But return to life also puts an end to the collective sharing of the rape experience of the women, placing an invisible muzzle on the women best evidenced perhaps most sadly and blatantly in the author’s experience with the publication of her diaries. Ten years after the war, the diaries were first published in English-speaking countries and not until five years after that, a German edition followed in Switzerland in 1960. But reaction to the book in the German-speaking world was negative and accusations were hurled that the author was tainting the good name of German women with her tales of rape and survival. The backlash was so tremendous that the author refused to allow publication again in her lifetime. A Woman in Berlin was first republished in 2003 but the identity of the author still remains secret. A woman who managed to survive ongoing rape and humiliation had to publish under Anonymous.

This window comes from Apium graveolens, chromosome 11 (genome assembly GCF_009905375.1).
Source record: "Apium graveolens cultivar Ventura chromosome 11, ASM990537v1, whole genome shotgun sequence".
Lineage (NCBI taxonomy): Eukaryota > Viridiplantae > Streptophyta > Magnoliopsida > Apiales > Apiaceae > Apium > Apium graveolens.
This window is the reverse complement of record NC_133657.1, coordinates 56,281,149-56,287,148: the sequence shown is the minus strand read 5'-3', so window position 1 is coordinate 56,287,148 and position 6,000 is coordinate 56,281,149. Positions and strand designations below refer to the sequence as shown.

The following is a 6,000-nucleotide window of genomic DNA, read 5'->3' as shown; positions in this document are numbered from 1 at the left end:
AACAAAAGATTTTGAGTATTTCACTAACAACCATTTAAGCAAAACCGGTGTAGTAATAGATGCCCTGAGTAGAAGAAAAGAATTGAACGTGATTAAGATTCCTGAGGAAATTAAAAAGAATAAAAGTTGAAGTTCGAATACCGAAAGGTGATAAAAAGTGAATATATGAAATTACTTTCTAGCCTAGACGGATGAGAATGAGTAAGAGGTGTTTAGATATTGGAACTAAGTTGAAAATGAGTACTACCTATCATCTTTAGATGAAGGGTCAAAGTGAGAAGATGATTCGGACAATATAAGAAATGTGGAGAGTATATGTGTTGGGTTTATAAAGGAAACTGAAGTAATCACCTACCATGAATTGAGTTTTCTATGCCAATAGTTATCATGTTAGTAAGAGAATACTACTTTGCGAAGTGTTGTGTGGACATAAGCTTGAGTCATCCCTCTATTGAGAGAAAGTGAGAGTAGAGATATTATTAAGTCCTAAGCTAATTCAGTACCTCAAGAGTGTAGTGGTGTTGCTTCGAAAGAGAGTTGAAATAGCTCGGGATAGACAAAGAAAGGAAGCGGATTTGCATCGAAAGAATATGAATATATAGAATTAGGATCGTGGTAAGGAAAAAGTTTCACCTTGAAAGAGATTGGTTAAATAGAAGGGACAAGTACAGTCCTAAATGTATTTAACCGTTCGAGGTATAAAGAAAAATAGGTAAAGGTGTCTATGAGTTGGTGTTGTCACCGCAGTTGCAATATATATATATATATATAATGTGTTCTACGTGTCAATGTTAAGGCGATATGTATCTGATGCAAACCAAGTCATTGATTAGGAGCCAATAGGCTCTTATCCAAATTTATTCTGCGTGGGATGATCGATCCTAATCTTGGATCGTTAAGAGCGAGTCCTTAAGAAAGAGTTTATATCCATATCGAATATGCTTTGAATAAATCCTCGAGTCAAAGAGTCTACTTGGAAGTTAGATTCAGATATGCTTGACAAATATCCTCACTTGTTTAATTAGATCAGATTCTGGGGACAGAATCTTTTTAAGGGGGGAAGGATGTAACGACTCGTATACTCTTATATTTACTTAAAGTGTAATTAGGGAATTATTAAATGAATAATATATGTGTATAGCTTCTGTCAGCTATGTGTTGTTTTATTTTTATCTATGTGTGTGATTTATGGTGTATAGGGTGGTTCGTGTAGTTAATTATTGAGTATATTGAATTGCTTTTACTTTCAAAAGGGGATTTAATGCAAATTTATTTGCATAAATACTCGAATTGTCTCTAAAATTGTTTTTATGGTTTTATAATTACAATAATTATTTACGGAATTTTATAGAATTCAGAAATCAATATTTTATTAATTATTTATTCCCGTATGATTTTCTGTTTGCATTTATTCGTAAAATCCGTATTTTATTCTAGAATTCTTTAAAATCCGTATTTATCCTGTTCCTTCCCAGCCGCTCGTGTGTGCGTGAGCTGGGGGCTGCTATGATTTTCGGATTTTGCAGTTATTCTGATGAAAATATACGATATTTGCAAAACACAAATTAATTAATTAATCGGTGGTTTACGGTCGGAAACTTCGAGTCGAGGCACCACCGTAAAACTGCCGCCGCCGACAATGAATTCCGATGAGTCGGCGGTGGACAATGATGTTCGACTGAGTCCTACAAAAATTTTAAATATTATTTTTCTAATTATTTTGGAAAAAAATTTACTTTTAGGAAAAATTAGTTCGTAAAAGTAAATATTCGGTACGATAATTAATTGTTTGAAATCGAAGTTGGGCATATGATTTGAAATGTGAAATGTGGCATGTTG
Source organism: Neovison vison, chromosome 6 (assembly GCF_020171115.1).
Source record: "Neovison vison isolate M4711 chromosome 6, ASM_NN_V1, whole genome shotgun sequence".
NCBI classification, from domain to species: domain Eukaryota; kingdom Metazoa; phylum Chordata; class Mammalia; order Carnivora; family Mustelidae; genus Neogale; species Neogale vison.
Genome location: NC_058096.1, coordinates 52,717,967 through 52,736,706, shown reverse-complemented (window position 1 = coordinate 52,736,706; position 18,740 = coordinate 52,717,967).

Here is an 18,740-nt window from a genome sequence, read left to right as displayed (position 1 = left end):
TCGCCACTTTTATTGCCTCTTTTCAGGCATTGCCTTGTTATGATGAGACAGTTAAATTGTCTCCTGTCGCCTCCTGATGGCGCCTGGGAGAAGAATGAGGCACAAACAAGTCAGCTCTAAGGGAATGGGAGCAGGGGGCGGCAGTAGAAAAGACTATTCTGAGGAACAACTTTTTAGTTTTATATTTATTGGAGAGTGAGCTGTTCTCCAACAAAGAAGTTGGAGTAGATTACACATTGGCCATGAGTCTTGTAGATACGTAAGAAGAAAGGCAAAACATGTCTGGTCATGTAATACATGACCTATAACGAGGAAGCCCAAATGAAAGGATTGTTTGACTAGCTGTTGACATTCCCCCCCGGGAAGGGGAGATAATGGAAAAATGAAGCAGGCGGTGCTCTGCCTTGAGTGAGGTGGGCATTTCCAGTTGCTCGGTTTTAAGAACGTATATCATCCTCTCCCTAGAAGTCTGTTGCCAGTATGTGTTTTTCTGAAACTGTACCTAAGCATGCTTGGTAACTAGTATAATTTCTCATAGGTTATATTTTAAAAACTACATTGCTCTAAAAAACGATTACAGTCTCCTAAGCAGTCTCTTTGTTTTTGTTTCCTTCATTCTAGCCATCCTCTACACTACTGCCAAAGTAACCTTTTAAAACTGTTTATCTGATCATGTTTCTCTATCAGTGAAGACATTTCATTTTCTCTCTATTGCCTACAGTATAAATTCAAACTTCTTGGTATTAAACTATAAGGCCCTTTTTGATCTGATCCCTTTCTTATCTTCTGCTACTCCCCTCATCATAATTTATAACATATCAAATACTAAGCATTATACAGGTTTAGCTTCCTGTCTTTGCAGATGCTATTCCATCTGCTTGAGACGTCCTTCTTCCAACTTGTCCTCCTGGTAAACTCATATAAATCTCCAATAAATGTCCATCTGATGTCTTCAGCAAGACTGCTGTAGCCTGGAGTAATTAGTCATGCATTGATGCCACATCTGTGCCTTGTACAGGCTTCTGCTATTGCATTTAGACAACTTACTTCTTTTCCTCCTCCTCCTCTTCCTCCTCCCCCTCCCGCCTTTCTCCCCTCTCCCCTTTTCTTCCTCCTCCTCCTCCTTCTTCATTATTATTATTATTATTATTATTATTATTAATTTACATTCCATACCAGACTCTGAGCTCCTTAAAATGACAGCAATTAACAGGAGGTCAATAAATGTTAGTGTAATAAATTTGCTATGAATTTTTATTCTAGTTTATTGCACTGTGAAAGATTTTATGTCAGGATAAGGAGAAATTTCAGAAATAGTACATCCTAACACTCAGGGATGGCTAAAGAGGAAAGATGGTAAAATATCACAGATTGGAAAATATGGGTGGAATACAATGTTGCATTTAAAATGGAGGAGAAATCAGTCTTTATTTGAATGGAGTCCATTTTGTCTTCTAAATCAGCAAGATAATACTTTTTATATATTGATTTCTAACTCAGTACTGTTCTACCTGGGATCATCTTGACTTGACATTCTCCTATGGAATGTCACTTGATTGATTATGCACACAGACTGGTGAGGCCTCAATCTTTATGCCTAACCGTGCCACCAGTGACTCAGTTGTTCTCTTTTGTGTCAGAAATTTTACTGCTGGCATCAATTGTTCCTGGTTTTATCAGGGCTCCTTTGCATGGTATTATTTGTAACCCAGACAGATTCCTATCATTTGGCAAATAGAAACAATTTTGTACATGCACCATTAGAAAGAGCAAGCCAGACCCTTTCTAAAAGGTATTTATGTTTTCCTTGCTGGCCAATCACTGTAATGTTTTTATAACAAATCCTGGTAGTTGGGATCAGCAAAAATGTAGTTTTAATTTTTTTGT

“All I can do is touch my small circle… What’s left is just to wait for the end. Still, the dark and amazing adventure of life beckons. I’ll stick around, out of curiosity, and because I enjoy breathing and stretching my healthy limbs.” (Anonymous 206)

Read this book. Don’t skip the foreword. Then pass it along for someone else to read. The lessons extend beyond Berlin in WWII, way back to Cicero who considered the rape of women in war a mere property crime and the ancient Greeks who considered it socially acceptable behavior to Bosnia, Rwanda, Sri Lanka, Sudan, and the list goes on and on.  The Women under Siege project includes information about how sexualized violence is used as a weapon of war. These atrocities must be shared until they are stopped.

Perhaps of interest: Guardian Article by Gloria Steinem and Lauren Wolfe on how collective raping is used by some men to fortify a false image of manhood,”Sexual violence against women is the result of the cult of masculinity.”

Also worth checking out: Ms. Lauren Wolfe’s Women’s Media Center project on sexualized violence in conflict, Women under Siege.


The Writing on the Wall

Secret Code of Resistance Fighters on St. Stephan’s Cathedral

“Resistance to tyranny is obedience to God.”

When you stand at the very heart of Vienna – on St. Stephan’s Square — look closely at the wall on the right side of the front entrance portal.


O5 chalk inscription